So I hope that maybe not entirely that message but this message would be heard, because we are all humans, we go through a lot of emotions, and I really hope that we understand better.

And some things I do agree should be changed. I have mentioned that one time, you know, with releasing your medical information. I think something like this maybe can be a bit private where it's very sensitive, and some people need to realize that you're kind of opening up to the whole world and it's not easy.

So I think we can just maybe work to find sometimes a better balance where top players like Naomi, who is really important for our sport, doesn't maybe make the same announcement sometimes.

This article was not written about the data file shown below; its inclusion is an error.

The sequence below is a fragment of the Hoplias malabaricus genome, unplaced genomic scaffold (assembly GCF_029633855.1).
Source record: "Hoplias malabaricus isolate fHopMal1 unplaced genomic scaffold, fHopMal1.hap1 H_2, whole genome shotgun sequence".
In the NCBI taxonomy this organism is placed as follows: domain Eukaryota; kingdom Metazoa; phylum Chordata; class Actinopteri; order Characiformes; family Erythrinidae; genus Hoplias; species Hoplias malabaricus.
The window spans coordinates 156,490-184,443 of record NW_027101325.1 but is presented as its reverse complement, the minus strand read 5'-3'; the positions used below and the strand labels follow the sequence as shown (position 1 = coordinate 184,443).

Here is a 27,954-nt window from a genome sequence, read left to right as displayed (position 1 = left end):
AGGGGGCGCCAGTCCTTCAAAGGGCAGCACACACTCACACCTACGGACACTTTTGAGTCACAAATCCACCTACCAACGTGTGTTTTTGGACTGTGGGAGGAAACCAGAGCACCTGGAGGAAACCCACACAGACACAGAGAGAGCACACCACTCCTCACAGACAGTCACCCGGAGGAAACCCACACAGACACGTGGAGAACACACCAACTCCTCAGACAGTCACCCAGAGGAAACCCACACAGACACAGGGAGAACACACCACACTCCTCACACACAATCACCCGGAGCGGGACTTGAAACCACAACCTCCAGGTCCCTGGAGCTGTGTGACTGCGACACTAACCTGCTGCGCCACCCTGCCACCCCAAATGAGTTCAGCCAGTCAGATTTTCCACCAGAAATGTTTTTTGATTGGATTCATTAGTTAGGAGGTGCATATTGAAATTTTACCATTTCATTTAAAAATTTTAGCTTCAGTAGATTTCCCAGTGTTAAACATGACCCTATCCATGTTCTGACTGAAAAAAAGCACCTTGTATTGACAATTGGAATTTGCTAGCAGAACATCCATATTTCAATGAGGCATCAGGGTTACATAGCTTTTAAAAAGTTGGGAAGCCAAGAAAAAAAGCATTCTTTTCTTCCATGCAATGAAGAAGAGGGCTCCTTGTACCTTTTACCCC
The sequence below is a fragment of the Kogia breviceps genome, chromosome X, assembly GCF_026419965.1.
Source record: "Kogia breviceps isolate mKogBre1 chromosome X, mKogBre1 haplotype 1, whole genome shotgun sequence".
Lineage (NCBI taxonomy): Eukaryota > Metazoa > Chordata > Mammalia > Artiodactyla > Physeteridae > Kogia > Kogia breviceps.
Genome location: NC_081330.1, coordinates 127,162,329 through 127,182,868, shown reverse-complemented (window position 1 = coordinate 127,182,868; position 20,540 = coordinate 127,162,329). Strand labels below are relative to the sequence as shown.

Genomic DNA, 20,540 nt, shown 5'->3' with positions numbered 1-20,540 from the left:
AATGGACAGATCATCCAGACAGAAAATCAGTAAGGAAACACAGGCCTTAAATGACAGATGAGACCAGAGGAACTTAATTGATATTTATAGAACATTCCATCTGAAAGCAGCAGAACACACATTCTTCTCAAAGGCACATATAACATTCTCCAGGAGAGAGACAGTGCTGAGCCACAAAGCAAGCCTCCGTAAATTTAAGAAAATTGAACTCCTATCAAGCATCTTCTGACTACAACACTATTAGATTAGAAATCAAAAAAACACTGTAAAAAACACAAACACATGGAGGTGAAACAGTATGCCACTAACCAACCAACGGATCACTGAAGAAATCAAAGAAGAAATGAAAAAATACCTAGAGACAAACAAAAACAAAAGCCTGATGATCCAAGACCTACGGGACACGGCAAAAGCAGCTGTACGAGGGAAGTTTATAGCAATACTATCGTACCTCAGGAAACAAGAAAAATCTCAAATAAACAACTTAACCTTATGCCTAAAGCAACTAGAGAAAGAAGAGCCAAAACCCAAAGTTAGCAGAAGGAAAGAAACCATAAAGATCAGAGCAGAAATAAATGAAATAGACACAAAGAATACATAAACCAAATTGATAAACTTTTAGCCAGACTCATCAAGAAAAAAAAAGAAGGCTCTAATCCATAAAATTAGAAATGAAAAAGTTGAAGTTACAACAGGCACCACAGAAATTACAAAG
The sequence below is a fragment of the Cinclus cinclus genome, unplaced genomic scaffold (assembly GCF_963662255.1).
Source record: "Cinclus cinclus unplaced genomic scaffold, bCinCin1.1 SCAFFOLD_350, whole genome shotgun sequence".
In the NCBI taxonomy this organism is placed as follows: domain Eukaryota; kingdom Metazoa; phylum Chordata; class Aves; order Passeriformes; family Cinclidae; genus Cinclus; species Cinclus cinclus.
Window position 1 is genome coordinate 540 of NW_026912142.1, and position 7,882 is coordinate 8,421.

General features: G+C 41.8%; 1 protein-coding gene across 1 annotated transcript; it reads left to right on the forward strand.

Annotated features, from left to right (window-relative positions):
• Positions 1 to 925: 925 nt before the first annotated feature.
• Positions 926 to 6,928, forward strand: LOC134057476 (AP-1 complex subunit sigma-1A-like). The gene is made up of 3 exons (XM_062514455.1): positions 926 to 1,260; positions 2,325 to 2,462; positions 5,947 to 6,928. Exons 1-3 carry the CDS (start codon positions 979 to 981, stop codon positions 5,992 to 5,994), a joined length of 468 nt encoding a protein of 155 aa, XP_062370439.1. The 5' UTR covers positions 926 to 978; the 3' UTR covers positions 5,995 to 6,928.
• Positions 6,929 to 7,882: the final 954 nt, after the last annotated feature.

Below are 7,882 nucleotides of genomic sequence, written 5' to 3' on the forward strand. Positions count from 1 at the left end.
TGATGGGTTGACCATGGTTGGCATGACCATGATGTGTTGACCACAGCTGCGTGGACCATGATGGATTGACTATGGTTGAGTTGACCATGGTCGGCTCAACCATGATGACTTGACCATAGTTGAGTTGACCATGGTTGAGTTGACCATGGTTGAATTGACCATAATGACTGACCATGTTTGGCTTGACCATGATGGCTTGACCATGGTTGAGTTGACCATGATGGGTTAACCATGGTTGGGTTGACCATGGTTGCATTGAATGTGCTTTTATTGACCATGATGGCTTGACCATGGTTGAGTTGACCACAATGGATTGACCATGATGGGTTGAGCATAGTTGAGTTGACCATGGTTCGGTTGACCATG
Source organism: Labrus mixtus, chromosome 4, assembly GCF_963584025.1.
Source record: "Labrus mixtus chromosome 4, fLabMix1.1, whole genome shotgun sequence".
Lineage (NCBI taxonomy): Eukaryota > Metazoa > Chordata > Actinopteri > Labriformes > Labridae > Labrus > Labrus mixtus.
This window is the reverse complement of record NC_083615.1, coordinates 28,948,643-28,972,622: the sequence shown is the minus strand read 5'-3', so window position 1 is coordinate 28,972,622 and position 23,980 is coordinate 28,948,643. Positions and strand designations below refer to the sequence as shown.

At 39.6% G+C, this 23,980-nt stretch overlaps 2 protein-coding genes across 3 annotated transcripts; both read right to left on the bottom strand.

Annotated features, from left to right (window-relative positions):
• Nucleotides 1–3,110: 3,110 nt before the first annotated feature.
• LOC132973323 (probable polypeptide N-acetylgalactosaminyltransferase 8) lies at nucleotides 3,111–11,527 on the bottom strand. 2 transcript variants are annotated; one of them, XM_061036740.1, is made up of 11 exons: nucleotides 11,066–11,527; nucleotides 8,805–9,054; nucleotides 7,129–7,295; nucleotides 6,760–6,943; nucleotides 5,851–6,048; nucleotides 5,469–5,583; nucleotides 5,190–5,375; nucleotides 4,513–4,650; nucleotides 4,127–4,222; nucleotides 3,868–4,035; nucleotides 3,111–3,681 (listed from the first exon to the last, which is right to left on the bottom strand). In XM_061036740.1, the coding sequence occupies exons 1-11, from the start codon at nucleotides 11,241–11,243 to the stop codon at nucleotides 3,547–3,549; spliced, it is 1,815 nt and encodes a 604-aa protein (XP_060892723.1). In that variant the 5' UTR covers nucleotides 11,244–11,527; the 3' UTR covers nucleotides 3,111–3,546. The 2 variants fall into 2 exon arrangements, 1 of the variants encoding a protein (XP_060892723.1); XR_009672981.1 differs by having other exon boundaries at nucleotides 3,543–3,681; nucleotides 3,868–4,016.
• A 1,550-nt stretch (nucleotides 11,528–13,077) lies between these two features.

I think that would be really helpful.

Q. I wondered if you had any thoughts on Carla Suarez Navarro who has battled back from Hodgkin's lymphoma and making her last appearance at Roland Garros this year. I know you have faced her and been around her for several years. Any thoughts on her character, type of player and person she is?

VICTORIA AZARENKA: Well, I mean, just what she's been through just says everything about her character. She's a fighter. She's been an amazing person. Honestly, when I found out those news, I have sent message to Carla every week to see how she was doing, because I felt really close to this emotion.

I had an occasion in my family where somebody's battling through cancer, and sometimes you feel helpless. But that one moment of encouragement hopefully sometimes makes a difference in somebody's day, and I'm so proud of her. I'm so happy that she picked up her racquet again and she's competing here.

I'll be watching her play and I'll be cheering for her for sure.

Q. You talked about sort of how the COVID experience and isolating has been tough for you. Do you think it's had an impact on all the players, on the culture of the WTA and the ATP? Just the big picture with tennis and its impact.